People who oppose GMOs are not thinking about the rise in population in the world and what that will mean. Our population is slated to reach 10 billion by the end of the century. We either grow food more efficiently through GMOs or we cut down the last of the rain-forests to make room for more ag-land. I don’t support Monsanto’s predatory business practices, so fix the business model. We need GMOs. Richard is not afraid to take controversial positions on important issues. He is exactly the kind of man you need on the Board of Agriculture.

Aloha,

Henk B. Rogers

***

Dear Senator Kahele,

You may remember that I did a lot of writing some time ago on the subject of agriculture. Weekly columns for the Hawaii Island Economic Development Board were called "Focus on Agriculture" and concentrated on the successful economic impact of diversified agriculture.

During that time — and we are going back 20+ years here — I came to know and admire Richard Ha. He was always available to talk about bananas, tissue culture, mountain biking as eco-tourism, sustainable choices for small farmers, and many other topics. I remember covering an event when Richard and his wife June were recognized for their sustainable efforts at an international conference called Food Choices 2000. He has farming experience himself plus much broader interests for the betterment of our island.

He continues in his new location to promote the business of farming and he continues to adapt technologies — the hydroelectric generation of power for the farm is one example.

I support the reappointment of Richard Ha to the State Department of Agriculture board.

Thank you,

K.T. Cannon-Eger

***

Aloha Ag Committee Chair Senator Nishihara and Committee Members,

This letter is written on behalf of Governor Abercrombie’s nomination of Richard Ha to the State Board of Agriculture.

During my eight year tenure as the Hawaii County Director of Research and Development under Mayor Harry Kim (2000-2008), I found myself intrigued, interested, and impressed by the global yet locally grounded perspectives of Richard Ha as we served on various committees and met on a number of topical issues.  We may not have agreed on every specific point, but I never questioned his credibility, his wisdom, nor his integrity.  Richard Ha is a man of the highest moral character who is willing to stand for his truth while consistently encouraging opposing voices to come together for dialogue and compromise.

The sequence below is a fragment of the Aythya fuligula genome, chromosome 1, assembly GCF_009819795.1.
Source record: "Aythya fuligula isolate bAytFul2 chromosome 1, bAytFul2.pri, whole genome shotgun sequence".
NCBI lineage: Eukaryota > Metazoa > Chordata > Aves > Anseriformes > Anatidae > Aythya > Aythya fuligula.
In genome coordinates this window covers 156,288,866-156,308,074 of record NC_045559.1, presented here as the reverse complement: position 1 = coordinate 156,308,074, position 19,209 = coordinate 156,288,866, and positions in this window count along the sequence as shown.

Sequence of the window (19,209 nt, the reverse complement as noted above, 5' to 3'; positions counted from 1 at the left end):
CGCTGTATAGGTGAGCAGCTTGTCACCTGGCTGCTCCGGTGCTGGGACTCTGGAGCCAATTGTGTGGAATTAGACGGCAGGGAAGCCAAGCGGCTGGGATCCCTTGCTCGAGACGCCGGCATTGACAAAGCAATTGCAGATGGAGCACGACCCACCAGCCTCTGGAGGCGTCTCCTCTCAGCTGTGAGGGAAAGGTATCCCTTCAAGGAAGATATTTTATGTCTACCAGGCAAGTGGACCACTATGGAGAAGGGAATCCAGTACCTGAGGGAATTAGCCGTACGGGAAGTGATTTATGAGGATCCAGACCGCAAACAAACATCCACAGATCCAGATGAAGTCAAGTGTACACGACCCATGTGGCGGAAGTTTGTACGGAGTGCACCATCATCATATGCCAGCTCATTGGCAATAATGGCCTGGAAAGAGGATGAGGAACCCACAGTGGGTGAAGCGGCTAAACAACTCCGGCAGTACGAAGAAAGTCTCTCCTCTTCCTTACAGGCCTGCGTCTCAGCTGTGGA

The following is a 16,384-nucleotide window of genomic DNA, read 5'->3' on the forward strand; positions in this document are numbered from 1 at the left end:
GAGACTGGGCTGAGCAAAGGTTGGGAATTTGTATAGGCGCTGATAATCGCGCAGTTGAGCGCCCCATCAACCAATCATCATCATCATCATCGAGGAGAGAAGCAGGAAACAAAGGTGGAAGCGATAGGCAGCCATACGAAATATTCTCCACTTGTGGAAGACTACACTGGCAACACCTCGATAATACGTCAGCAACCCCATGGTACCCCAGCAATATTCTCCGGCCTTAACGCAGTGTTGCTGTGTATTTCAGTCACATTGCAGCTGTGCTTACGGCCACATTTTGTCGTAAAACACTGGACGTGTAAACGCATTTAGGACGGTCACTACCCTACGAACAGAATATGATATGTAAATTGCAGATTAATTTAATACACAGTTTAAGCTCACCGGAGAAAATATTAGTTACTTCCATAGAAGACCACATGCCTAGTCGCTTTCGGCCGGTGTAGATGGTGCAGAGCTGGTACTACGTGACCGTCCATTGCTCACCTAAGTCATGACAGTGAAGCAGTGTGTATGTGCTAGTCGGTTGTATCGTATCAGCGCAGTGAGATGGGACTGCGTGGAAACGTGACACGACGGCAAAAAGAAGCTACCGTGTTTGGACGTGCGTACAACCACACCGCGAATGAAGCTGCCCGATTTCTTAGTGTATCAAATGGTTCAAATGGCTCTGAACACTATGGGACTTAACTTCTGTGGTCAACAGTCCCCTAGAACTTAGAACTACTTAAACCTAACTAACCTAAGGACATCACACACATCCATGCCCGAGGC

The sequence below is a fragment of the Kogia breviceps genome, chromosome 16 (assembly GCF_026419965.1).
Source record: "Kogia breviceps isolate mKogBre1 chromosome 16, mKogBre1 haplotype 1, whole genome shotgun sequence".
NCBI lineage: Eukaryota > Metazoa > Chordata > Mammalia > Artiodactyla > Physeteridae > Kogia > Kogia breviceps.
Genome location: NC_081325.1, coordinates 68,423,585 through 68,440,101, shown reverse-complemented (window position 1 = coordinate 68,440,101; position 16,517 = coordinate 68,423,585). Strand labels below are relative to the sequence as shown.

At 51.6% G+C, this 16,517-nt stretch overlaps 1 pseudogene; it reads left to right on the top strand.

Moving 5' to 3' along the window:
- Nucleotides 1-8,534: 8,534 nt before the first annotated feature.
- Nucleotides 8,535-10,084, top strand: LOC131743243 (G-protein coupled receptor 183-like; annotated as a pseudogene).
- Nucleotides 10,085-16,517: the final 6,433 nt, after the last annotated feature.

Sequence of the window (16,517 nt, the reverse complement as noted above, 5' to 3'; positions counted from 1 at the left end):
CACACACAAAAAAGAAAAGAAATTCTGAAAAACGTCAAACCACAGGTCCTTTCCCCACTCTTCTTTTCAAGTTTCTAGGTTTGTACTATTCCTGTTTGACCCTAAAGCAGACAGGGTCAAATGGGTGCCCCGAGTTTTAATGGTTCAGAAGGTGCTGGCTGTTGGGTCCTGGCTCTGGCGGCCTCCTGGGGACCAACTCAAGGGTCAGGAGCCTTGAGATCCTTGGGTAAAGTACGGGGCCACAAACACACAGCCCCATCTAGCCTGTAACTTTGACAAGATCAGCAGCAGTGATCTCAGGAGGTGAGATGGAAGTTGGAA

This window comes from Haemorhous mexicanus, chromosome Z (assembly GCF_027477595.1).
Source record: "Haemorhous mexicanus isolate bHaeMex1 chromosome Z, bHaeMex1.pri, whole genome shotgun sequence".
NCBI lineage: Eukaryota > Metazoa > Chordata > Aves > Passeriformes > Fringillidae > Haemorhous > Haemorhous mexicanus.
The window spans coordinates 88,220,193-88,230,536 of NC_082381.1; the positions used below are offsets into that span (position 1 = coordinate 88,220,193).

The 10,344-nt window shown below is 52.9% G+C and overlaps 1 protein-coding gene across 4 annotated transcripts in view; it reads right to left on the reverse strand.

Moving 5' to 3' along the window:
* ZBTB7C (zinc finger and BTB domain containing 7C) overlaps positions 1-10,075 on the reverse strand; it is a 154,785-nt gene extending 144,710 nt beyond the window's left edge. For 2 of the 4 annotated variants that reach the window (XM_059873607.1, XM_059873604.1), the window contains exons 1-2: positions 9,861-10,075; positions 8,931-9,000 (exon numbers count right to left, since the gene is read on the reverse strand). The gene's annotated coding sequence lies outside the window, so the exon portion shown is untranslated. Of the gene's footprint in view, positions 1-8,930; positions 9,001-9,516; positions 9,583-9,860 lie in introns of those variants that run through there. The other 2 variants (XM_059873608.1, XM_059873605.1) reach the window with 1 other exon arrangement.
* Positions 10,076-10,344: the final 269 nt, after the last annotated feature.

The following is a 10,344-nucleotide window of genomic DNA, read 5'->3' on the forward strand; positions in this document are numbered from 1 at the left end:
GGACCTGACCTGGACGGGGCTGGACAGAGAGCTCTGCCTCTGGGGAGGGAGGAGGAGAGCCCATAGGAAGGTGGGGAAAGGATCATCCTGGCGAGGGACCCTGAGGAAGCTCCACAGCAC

Part of our Department’s purview was Agriculture, a huge and complex arena. Highly regarded and respected within the movers and shakers of Hawaii Island’s agricultural community is Richard Ha. >/p>

Somewhat of a Renaissance man, he is willing to challenge the status quo or popular majority if he has determined through data and scientific analysis that such a challenge is warranted and for the greater good.  He does this knowing the cost to both his personal and professional reputation.  And he has done so on both sides of the normal divide in agriculture.

The Department of Agriculture will be well served with such an objective, experienced, committed, and intelligent member on its Board.  

Please support Richard Ha’s nomination to the Board of Agriculture.

Mahalo nui loa,

Jane Higa Testa

***

Dear Sen. Kahele,

As a small farmer in the Umauma area of Hakalau, I am endorsing Richard Ha for reappointment for the State AG board. I believe Mr. Ha's successful commercial experience for 35 years shows he understands the needs of Hawaii's agriculture.   We need to maintain a Ag Board that has a balance of all ideas.   
Your assistance is appreciated.

Rodger Hansen

Hakalau HI 96710

***

Chairman Nishihara,

As the Chairman of the State Committee of Agriculture, I would like to address you to express my support.

I support Richard Ha’s candidacy to serve on the Hawai’i Board of Agriculture. Mr. Ha is a farmer with 35 years experience who has worked tirelessly for the agricultural communities of this State. He recognizes the importance of agricultural and has spent his life learning about and working on the land. He is unshakeable in his desire to lead our State toward sustainability.

He sees food security as a priority and understands the connection of agriculture and energy. Lowering food cost for both the farmer and the customer is most important.